Social experiment

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A social experiment is a research project conducted with human subjects in the real world. It typically investigates the effects of a policy intervention by randomly assigning individuals, families, businesses, classrooms, or other units to different treatments or to a controlled condition that represents the status quo.[1] Social experimentation has raised many ethical concerns, due to its manipulation of large groups of the population, often without consent.[2]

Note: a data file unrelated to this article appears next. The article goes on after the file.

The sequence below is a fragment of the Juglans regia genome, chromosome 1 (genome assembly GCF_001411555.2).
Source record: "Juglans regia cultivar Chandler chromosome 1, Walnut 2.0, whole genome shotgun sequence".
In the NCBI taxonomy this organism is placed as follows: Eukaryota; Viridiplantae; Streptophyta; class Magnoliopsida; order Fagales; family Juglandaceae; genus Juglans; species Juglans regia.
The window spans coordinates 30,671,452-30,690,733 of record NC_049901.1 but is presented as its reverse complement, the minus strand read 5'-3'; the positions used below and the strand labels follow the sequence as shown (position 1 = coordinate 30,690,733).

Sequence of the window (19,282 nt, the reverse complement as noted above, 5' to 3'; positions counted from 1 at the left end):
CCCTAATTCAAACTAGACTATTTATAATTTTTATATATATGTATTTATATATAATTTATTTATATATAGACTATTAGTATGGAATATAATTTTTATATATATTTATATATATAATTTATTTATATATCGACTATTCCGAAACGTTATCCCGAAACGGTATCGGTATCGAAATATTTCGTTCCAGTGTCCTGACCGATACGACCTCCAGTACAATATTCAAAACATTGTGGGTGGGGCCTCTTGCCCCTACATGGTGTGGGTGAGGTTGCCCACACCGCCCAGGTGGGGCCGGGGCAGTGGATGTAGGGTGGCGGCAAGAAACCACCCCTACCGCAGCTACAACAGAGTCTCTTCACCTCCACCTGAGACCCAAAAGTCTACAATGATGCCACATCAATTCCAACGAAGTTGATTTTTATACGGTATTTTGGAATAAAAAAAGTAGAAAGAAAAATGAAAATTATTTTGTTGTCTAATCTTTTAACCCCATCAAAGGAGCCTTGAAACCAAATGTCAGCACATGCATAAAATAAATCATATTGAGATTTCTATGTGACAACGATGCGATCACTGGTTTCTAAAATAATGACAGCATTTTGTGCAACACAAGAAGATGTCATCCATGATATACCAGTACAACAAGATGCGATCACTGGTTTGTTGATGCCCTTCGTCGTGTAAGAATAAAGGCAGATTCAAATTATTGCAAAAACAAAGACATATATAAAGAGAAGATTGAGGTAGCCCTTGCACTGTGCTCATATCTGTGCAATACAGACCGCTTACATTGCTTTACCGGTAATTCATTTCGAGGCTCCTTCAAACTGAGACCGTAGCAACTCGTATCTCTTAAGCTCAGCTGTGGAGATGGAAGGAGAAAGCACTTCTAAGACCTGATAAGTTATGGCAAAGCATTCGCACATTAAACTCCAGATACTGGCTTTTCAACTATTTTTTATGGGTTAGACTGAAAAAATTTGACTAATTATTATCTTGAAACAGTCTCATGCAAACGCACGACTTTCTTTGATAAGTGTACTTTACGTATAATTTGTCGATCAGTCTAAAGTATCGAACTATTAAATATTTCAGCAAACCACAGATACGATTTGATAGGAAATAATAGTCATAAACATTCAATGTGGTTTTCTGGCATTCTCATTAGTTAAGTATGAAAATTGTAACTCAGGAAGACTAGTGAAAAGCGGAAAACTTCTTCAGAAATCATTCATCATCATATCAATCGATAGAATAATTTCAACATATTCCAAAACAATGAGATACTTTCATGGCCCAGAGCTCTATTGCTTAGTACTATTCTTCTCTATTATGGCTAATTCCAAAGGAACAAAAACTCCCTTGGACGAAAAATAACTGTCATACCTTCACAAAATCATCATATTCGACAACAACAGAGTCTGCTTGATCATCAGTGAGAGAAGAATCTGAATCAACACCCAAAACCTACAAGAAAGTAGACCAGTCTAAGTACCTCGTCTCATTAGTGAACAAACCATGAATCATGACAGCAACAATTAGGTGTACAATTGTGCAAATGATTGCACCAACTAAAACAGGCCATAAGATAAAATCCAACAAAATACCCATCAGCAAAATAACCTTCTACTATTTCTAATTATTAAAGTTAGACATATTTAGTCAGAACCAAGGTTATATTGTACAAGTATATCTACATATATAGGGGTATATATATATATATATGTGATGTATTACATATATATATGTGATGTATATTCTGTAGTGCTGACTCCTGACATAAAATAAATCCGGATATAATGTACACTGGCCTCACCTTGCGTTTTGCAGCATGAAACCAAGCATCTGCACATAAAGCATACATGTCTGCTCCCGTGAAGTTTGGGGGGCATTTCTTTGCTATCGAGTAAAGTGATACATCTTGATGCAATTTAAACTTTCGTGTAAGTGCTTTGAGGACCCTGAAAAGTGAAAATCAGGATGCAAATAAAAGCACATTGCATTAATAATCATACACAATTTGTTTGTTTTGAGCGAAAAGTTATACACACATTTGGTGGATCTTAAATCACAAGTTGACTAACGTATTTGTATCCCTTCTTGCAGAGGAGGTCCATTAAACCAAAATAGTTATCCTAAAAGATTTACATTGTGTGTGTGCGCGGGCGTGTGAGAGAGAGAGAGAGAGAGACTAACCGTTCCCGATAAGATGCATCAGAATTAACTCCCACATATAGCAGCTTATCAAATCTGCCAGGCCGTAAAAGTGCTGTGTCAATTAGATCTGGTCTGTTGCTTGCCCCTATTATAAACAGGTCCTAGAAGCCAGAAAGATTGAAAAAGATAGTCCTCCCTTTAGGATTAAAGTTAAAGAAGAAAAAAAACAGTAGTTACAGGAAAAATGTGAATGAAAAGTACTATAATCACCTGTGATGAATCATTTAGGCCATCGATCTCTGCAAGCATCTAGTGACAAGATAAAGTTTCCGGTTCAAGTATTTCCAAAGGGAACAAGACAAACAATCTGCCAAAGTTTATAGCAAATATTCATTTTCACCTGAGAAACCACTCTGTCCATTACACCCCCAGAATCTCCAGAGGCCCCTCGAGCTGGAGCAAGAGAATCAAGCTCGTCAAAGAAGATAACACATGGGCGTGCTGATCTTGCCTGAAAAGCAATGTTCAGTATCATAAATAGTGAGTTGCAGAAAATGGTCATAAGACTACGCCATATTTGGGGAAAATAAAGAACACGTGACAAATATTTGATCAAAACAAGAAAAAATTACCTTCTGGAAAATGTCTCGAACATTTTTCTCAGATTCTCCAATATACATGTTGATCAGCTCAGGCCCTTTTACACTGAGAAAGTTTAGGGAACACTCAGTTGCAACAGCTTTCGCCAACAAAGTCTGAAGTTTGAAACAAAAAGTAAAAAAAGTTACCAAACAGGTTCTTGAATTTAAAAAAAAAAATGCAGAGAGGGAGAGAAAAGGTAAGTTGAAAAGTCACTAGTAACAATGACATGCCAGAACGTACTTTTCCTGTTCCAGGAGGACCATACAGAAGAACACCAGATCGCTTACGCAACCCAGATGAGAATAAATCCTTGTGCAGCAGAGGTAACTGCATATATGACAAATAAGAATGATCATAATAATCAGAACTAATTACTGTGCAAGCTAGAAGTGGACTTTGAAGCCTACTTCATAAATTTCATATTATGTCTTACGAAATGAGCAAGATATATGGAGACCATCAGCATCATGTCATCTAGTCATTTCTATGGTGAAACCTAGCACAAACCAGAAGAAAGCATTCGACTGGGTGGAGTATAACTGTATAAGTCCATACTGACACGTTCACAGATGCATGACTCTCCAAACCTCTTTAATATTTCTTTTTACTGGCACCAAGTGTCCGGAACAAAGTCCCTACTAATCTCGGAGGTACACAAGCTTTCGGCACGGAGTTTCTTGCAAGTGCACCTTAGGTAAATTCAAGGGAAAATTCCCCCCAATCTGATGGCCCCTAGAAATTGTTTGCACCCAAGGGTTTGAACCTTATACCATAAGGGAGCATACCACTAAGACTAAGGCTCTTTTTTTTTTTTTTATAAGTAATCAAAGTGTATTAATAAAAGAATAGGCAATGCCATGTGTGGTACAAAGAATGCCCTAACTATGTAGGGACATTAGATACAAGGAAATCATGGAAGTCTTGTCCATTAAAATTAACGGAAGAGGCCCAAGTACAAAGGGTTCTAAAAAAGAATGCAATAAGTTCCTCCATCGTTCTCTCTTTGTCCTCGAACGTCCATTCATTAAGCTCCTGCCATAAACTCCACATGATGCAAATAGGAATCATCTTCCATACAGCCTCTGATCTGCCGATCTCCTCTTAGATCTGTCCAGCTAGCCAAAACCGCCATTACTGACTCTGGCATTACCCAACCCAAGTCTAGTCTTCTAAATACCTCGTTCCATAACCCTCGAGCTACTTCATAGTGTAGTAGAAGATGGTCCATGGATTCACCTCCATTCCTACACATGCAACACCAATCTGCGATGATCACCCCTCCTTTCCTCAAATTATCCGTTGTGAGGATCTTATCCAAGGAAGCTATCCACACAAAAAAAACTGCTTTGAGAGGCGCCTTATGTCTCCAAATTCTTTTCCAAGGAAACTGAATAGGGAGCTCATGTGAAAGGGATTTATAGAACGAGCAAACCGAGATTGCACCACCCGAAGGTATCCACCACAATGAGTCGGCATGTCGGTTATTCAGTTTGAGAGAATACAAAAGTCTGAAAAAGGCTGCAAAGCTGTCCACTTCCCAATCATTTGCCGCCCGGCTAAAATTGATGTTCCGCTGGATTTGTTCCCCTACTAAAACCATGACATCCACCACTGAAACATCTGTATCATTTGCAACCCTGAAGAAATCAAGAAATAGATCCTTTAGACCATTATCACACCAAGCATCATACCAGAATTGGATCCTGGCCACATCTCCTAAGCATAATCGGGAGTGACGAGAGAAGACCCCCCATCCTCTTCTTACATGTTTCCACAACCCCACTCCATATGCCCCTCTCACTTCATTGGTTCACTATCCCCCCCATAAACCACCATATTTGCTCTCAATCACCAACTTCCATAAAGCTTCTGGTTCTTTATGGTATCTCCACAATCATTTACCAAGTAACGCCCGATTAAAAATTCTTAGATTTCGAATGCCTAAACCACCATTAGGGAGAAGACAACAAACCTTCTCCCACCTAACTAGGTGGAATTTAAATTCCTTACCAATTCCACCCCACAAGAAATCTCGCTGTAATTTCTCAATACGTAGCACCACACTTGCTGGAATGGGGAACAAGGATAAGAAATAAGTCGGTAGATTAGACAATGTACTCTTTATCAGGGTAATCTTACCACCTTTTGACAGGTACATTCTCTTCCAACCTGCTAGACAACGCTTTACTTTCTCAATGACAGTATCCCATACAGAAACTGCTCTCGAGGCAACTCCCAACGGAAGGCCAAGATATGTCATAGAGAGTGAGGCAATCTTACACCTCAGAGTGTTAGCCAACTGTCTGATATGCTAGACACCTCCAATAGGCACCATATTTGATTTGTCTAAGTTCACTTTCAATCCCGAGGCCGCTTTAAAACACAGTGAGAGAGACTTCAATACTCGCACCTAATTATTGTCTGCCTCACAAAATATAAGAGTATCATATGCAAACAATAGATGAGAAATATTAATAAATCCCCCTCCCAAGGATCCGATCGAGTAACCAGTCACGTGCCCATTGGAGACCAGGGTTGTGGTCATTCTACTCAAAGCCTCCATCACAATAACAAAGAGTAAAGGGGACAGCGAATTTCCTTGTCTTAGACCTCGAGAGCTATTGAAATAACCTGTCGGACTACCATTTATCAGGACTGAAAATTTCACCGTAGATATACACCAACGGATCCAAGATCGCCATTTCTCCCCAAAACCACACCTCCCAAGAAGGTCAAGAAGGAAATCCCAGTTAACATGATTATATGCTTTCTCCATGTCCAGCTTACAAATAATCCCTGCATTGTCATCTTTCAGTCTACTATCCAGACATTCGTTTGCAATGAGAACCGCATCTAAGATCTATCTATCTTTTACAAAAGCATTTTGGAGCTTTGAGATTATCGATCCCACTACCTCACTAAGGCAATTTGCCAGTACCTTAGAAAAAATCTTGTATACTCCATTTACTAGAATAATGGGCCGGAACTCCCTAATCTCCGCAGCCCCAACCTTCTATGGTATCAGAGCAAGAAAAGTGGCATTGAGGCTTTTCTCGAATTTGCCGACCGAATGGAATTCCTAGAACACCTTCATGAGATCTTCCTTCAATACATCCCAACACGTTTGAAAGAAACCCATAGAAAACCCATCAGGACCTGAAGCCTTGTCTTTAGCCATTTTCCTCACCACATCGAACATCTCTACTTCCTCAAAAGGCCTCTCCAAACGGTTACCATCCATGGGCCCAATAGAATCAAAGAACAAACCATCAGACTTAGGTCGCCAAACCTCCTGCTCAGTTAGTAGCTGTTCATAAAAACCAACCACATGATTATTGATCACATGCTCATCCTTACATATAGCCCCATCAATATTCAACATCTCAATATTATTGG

Further research

See also

References

  1. Thomas D. Cook and Donald T. campbell (1979): Quasi-experimentation: Design and Analysis Issues for Field Settings. Houghton Mifflin, ISBN 978-0-39-530790-8
  2. Humphreys, Macartan (2015-06-01). "Reflections on the Ethics of Social Experimentation" (in en). Journal of Globalization and Development 6 (1). doi:10.1515/jgd-2014-0016. ISSN 1948-1837. https://doi.org/10.1515/jgd-2014-0016.